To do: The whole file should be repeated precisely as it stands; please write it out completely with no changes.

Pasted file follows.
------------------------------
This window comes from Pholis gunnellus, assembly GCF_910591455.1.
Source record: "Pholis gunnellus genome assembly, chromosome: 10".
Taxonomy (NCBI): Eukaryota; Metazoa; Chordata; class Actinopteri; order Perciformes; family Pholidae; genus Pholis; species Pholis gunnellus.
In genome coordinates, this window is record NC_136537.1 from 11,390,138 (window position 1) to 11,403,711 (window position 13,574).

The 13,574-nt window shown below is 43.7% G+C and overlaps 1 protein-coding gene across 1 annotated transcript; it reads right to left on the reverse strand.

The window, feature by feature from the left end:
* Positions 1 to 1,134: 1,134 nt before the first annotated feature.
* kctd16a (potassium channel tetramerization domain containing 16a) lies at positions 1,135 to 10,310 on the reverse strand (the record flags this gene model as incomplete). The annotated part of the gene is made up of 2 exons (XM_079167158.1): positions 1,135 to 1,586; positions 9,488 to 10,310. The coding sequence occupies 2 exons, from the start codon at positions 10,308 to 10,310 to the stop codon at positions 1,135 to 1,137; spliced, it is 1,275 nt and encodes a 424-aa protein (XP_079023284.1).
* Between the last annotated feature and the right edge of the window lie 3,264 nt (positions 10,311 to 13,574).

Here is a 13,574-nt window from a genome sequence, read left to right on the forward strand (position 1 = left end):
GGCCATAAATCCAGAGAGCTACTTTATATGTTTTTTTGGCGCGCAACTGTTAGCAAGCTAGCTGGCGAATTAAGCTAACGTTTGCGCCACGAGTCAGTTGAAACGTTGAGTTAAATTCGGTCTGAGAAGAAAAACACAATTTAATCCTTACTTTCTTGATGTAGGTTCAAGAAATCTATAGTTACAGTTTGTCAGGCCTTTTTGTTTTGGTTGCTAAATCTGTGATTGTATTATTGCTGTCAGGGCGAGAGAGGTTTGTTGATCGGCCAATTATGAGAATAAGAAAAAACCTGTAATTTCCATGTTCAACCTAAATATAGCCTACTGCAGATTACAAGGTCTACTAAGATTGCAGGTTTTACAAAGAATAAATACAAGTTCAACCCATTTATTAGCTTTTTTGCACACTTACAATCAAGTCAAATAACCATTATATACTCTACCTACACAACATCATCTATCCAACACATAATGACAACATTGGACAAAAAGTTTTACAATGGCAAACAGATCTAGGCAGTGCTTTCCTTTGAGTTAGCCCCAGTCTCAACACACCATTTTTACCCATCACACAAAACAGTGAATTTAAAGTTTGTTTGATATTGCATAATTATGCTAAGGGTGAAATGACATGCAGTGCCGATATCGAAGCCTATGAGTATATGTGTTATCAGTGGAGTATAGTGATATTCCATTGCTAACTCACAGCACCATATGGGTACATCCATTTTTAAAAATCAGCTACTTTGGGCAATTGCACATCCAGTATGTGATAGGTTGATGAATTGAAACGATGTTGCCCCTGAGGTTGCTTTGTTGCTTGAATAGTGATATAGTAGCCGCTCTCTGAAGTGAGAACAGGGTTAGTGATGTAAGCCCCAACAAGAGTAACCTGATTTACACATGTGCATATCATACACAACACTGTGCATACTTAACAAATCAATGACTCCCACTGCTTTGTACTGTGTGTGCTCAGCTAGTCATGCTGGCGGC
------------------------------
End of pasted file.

This window comes from Pholis gunnellus, assembly GCF_910591455.1.
Source record: "Pholis gunnellus genome assembly, chromosome: 10".
Taxonomy (NCBI): Eukaryota; Metazoa; Chordata; class Actinopteri; order Perciformes; family Pholidae; genus Pholis; species Pholis gunnellus.
In genome coordinates, this window is record NC_136537.1 from 11,390,138 (window position 1) to 11,403,711 (window position 13,574).

The 13,574-nt window shown below is 43.7% G+C and overlaps 1 protein-coding gene across 1 annotated transcript; it reads right to left on the reverse strand.

The window, feature by feature from the left end:
* Positions 1 to 1,134: 1,134 nt before the first annotated feature.
* kctd16a (potassium channel tetramerization domain containing 16a) lies at positions 1,135 to 10,310 on the reverse strand (the record flags this gene model as incomplete). The annotated part of the gene is made up of 2 exons (XM_079167158.1): positions 1,135 to 1,586; positions 9,488 to 10,310. The coding sequence occupies 2 exons, from the start codon at positions 10,308 to 10,310 to the stop codon at positions 1,135 to 1,137; spliced, it is 1,275 nt and encodes a 424-aa protein (XP_079023284.1).
* Between the last annotated feature and the right edge of the window lie 3,264 nt (positions 10,311 to 13,574).

Here is a 13,574-nt window from a genome sequence, read left to right on the forward strand (position 1 = left end):
GGCCATAAATCCAGAGAGCTACTTTATATGTTTTTTTGGCGCGCAACTGTTAGCAAGCTAGCTGGCGAATTAAGCTAACGTTTGCGCCACGAGTCAGTTGAAACGTTGAGTTAAATTCGGTCTGAGAAGAAAAACACAATTTAATCCTTACTTTCTTGATGTAGGTTCAAGAAATCTATAGTTACAGTTTGTCAGGCCTTTTTGTTTTGGTTGCTAAATCTGTGATTGTATTATTGCTGTCAGGGCGAGAGAGGTTTGTTGATCGGCCAATTATGAGAATAAGAAAAAACCTGTAATTTCCATGTTCAACCTAAATATAGCCTACTGCAGATTACAAGGTCTACTAAGATTGCAGGTTTTACAAAGAATAAATACAAGTTCAACCCATTTATTAGCTTTTTTGCACACTTACAATCAAGTCAAATAACCATTATATACTCTACCTACACAACATCATCTATCCAACACATAATGACAACATTGGACAAAAAGTTTTACAATGGCAAACAGATCTAGGCAGTGCTTTCCTTTGAGTTAGCCCCAGTCTCAACACACCATTTTTACCCATCACACAAAACAGTGAATTTAAAGTTTGTTTGATATTGCATAATTATGCTAAGGGTGAAATGACATGCAGTGCCGATATCGAAGCCTATGAGTATATGTGTTATCAGTGGAGTATAGTGATATTCCATTGCTAACTCACAGCACCATATGGGTACATCCATTTTTAAAAATCAGCTACTTTGGGCAATTGCACATCCAGTATGTGATAGGTTGATGAATTGAAACGATGTTGCCCCTGAGGTTGCTTTGTTGCTTGAATAGTGATATAGTAGCCGCTCTCTGAAGTGAGAACAGGGTTAGTGATGTAAGCCCCAACAAGAGTAACCTGATTTACACATGTGCATATCATACACAACACTGTGCATACTTAACAAATCAATGACTCCCACTGCTTTGTACTGTGTGTGCTCAGCTAGTCATGCTGGCGGC